About the year 1789, when Napoleonic wars raged across Europe, a certain John Wood was born somewhere in England, and was to become my Convict ancestor. On 2 December 1812, at the age of 23, John Wood alias Leach was “indicted for feloniously stealing, on 18 November 1812, a watch valued at £1, the property of Richard Andrews, from his person”. Transcript from the Central Criminal Court, the Old Bailey in London, under the Second Middlesex Jury before Mr Common Serjeant, that is, the deputy to the senior judge, shows the accusation, defence, verdict, and sentence: 
RICHARD ANDREWS: I am an undertaker, in Compton-street.
Q. Did you lose a watch on the 18th of November?
A. Yes; I lost it for about a minute. It was near one in the day. It was a silver hunting watch. The watch was in my fob at the time I was in Church-lane, St. Giles’s. It so happened, on the day stated in the indictment, we had an order for two coffins. My man took the big coffin, and I took the child’s coffin, and where it happened was opposite where the man lay dead. It became me to guide the man in with the coffin. I was giving a Mr. M’Carty the little coffin until I came down stairs again. I felt the watch leave my pocket. No person was near me but the prisoner within five or six yards. I immediately turned round, and saw the prisoner with the watch in his left hand behind him. No person was standing near him but my man with the coffin. I seized hold of the watch and got it away from him. He parted with it rather reluctantly. I then guided the man up with the coffin, and when I came down again the prisoner was in the custody of eight or nine people. I am fully positive he is the man. I never saw him before to my knowledge.
Q. What was the value of your watch?
A. I value it at one pound; it cost me five pounds.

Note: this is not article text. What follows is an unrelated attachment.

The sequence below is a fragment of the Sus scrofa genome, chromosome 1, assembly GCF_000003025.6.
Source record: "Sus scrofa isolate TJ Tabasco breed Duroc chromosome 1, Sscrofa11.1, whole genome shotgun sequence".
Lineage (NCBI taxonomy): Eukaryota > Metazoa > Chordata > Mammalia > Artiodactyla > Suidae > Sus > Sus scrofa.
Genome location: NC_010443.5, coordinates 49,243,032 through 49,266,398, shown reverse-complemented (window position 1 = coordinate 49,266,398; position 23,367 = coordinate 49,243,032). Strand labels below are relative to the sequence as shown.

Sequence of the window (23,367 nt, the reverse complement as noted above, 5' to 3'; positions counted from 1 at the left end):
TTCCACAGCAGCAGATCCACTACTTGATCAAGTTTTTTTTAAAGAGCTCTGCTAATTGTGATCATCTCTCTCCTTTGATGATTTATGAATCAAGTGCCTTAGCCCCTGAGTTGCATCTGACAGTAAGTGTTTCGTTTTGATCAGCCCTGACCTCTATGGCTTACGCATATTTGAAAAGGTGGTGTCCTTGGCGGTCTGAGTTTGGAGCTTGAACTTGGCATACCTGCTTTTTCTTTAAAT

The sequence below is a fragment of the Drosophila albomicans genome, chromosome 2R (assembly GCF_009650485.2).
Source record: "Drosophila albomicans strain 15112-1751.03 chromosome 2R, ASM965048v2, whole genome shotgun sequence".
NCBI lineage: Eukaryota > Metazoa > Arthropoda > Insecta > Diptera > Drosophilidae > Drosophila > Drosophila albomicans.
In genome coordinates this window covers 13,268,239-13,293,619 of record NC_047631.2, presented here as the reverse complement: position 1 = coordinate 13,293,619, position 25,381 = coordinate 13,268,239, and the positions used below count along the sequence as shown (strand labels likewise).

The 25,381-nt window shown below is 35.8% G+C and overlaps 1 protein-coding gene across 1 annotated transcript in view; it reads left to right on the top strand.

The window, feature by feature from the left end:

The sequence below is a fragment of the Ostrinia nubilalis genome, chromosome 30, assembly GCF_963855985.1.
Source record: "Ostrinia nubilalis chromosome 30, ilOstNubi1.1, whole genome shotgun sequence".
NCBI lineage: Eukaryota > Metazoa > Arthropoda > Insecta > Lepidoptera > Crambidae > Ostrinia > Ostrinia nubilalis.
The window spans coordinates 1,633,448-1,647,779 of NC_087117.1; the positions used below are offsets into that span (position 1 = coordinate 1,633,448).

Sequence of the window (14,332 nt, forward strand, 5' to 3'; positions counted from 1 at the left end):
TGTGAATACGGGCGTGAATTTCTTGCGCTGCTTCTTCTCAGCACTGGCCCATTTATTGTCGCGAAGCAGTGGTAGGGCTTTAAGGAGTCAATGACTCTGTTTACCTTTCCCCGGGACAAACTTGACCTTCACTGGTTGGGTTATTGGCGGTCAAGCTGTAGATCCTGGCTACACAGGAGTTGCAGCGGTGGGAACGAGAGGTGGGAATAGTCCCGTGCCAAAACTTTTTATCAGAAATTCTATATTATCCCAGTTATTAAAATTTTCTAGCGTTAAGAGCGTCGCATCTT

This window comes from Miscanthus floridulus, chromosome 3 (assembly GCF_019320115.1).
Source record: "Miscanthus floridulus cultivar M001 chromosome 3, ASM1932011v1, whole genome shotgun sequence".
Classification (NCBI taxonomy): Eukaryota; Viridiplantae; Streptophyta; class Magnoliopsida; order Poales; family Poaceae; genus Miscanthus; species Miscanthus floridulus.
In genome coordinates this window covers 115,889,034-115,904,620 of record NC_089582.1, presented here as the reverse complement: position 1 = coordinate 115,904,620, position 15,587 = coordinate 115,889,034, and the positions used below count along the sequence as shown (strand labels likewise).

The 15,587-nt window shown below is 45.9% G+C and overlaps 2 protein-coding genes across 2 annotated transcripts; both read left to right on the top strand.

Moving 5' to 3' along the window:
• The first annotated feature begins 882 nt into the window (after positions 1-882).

CHARLES M’CARTY. I took in the child’s coffin of Mr. Andrews; (I keep a potatoe warehouse); and on my turning round I saw Mr. Andrews take the watch from his hand. The prisoner said he found the watch among the potatoes.
ISAAC BOWYER. I am a journeyman to Mr. Andrews. I saw the prisoner standing next door to Mr. M’Carty’s house. Mr. Andrews was putting the coffin in M’Carty’s window. He came and took Mr. Andrews’s watch out. Mr. Andrews said, come give me that watch. What watch, he said.
PRISONER’S DEFENCE. They all swear so hard against me, it is of no use for me to say anything.
GUILTY. Transported for Life.
The fact that John Wood alias Leach was tried at the Old Bailey indicates that he was probably living in Greater London at the time of the offence. Using the calculation of average wage earnings, £1 in 1812 would have been worth about $1,200 (Australian) in 2010. For the theft of an item valued just over $1,000, John Wood alias Leach was sent to the other side of the world for the rest of his life. John Wood alias Leach farewelled England on 2 June 1813 from Portsmouth Hampshire, aboard the “Earl Spencer”, never to see his homeland again. The ship carried 200 convicts, over half serving life sentences, and 4 of whom died en route, together with several free settlers and 56 ship’s crew. The Australian Convict Transportation Registers confirm that four long months later, on 9 October 1813, the “Earl Spencer” under Captain William Mitchell, arrived with its cargo of convicts, including John Wood alias Leach, in Port Jackson, New South Wales. The human cargo was disembarked onto a strange soil, with the heat and glare of summer and the pungent eucalyptus assailing them, but never as much as the overseer’s harsh control. The colony was also in the grip of a devastating drought – crops had failed and livestock was depleted. Just five days later on 14 October 1813, John Wood alias Leach, together with other convicts from the “Earl Spencer”, was forwarded to William Cox Esq. at Windsor, in western Sydney for distribution. William Cox was a reasonably humane magistrate in charge of constructing many public buildings for the new colony, as well as the first road over the Blue Mountains. Early records of the colony show that John was later assigned to a work gang in Sydney Town. In papers of the time, “alias” was written “als”, and so our ancestor was listed as John Wood als Leach.